Tuesday, July 19, 2016

A Fine Imitation

Title:  A Fine Imitation
Author:  Amber Brock
Publication Information:  Crown. 2016. 306 pages.
ISBN:  1101905115 / 978-1101905111

Book Source:  I received this book through the LibraryThing Early Reviewers program free of cost in exchange for an honest review.

Opening Sentence:  "If she had to guess, Vera Longacre would say that most of the girls at Vassar College knew her name and could pick her out of a crowd, even if she could not do the same for them."

Favorite Quote:  "Art is ... it's like a window into someone's head. The only chance we have to really see the world through someone else's eyes. A glimpse of another time, another place. A taste of another life, in the past..."

Vera Bellington is a beautiful bird in a gilded cage. She always has been. She is part of the class of the wealthy that is the elite even within the wealthy. Vera plays the part well; she always has.

The book introduces the reader to Vera at two points in her life - the 1920s when she is married and living in the city and a decade earlier when she is a senior at Vassar. The book tells the story of both time periods in alternating chapters.

At Vassar, a college education is a placeholder waiting for the marriage proposal. In the present, Vera lunches with the ladies and serves on charity boards. She has a maid, a chauffeur, a butler, and others to take care of every practicality of life. She lives in a penthouse of a building her husband designed, built, and owns. Arthur and Vera Bellington are "that kind of rich," and Vera's parents, the Longacres, are even richer and have the old money name.

In the middle of all this opulence, Vera is desperately unhappy for her entire life is playing a role, with no self-determination. Her mother watches her every move, and Vera never veers far from the the line she is expected to toe. Her husband Arthur is consumed by his business and other interests; he, for the most part, ignores Vera except when necessary.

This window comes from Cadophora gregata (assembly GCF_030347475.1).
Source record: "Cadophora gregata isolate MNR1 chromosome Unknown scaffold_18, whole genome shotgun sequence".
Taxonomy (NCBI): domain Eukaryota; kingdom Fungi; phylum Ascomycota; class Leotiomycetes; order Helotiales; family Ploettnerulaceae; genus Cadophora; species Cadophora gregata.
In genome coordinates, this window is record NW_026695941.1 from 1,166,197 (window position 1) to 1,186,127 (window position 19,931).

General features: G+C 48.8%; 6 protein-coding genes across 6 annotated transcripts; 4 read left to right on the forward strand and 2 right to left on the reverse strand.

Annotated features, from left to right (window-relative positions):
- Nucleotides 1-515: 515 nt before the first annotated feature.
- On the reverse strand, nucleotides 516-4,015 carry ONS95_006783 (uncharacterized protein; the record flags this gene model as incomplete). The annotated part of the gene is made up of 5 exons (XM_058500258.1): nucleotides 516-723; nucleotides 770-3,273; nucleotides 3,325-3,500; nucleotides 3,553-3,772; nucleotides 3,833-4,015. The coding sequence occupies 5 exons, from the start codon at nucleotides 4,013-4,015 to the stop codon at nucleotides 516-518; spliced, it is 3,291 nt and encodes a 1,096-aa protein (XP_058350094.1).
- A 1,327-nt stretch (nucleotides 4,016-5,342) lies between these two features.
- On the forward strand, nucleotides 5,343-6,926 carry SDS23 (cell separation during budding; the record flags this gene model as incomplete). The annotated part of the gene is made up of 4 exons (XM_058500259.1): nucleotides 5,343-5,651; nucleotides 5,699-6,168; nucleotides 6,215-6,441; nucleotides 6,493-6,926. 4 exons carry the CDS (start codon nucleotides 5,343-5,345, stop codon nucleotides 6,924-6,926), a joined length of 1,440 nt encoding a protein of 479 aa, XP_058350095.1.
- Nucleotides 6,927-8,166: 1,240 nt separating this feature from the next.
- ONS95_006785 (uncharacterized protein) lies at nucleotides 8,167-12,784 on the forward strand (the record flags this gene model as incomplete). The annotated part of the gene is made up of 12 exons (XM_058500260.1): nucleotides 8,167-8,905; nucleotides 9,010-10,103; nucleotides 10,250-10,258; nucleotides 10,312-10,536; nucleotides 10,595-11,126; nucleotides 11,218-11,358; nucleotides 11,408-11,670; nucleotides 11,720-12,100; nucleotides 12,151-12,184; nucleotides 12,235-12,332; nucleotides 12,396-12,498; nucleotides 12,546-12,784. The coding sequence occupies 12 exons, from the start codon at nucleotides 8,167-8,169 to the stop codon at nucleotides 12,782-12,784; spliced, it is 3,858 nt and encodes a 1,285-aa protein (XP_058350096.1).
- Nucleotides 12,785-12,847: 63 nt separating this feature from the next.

Then, at Vassar, Bea Stillman, an irreverent new friend, and the "Yale boys" enter the picture. In the present, artist Emil Hallan comes into Vera's life. A beautiful woman. A life of wealth. Constraints of family and society. A woman straining against the bars of her gilded cage. The introduction of characters who shake that solid foundation and the reliance on ritual and expectations. Can you see where this is going?

The plot of the book also involves the art world and the mystery surrounding the provenance of works. However, to me, that is a small piece of the book. The primary setting of the book is the lifestyle of the rich and famous in the roaring twenties. However, that opulent, vibrant setting also seems a small piece of this book.

This book is completely Vera's story, and it remains true to that narrow focus throughout. Therein lies the main issue with the book. Vera is the same whether as a married woman in the 1920s or a college student a decade earlier. She is still constrained by the need to adhere to societal rules and her mother's domineering edicts. Nothing changes. No growth seems to occur between the two time periods. Yes, society's rules are harsh, and the pressure to conform is immense. Yes, a mother's opinion and approval always matter. However, as a young woman grows and matures, you would expect some change in approach or behavior. I feel sorry for her up to a point, but after a while, I just find her frustrating as Vera in college and Vera as a married lady of society both sound the same.

Predictable? Yes. Entertaining and a quick read? Yes similar to The Light of Paris and The Atomic Weight of Love in that story line of a woman looking to live her own life despite what society or family may require.

Please share your thoughts and leave a comment. I would love to "talk" to you.

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